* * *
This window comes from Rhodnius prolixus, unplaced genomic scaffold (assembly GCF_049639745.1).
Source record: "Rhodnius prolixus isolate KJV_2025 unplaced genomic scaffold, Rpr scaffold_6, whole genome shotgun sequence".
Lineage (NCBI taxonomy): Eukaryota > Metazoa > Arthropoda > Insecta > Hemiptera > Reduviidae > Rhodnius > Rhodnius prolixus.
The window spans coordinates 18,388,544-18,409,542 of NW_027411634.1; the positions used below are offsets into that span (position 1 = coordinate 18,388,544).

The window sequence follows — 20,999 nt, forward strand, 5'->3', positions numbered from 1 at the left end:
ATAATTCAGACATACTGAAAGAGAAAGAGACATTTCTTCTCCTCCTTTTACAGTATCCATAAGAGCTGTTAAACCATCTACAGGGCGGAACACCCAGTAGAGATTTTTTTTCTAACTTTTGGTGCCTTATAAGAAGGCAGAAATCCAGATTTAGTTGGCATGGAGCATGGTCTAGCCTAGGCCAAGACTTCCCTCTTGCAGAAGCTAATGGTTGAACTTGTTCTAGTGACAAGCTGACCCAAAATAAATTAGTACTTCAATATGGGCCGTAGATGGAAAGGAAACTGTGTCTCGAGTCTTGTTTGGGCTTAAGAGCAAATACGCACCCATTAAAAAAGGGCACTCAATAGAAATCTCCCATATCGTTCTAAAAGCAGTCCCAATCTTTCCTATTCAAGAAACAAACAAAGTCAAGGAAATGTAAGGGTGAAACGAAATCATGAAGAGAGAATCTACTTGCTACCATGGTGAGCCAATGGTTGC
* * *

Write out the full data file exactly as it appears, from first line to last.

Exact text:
This window comes from Rhodnius prolixus, unplaced genomic scaffold (assembly GCF_049639745.1).
Source record: "Rhodnius prolixus isolate KJV_2025 unplaced genomic scaffold, Rpr scaffold_6, whole genome shotgun sequence".
Lineage (NCBI taxonomy): Eukaryota > Metazoa > Arthropoda > Insecta > Hemiptera > Reduviidae > Rhodnius > Rhodnius prolixus.
The window spans coordinates 18,388,544-18,409,542 of NW_027411634.1; the positions used below are offsets into that span (position 1 = coordinate 18,388,544).

The window sequence follows — 20,999 nt, forward strand, 5'->3', positions numbered from 1 at the left end:
ATAATTCAGACATACTGAAAGAGAAAGAGACATTTCTTCTCCTCCTTTTACAGTATCCATAAGAGCTGTTAAACCATCTACAGGGCGGAACACCCAGTAGAGATTTTTTTTCTAACTTTTGGTGCCTTATAAGAAGGCAGAAATCCAGATTTAGTTGGCATGGAGCATGGTCTAGCCTAGGCCAAGACTTCCCTCTTGCAGAAGCTAATGGTTGAACTTGTTCTAGTGACAAGCTGACCCAAAATAAATTAGTACTTCAATATGGGCCGTAGATGGAAAGGAAACTGTGTCTCGAGTCTTGTTTGGGCTTAAGAGCAAATACGCACCCATTAAAAAAGGGCACTCAATAGAAATCTCCCATATCGTTCTAAAAGCAGTCCCAATCTTTCCTATTCAAGAAACAAACAAAGTCAAGGAAATGTAAGGGTGAAACGAAATCATGAAGAGAGAATCTACTTGCTACCATGGTGAGCCAATGGTTGC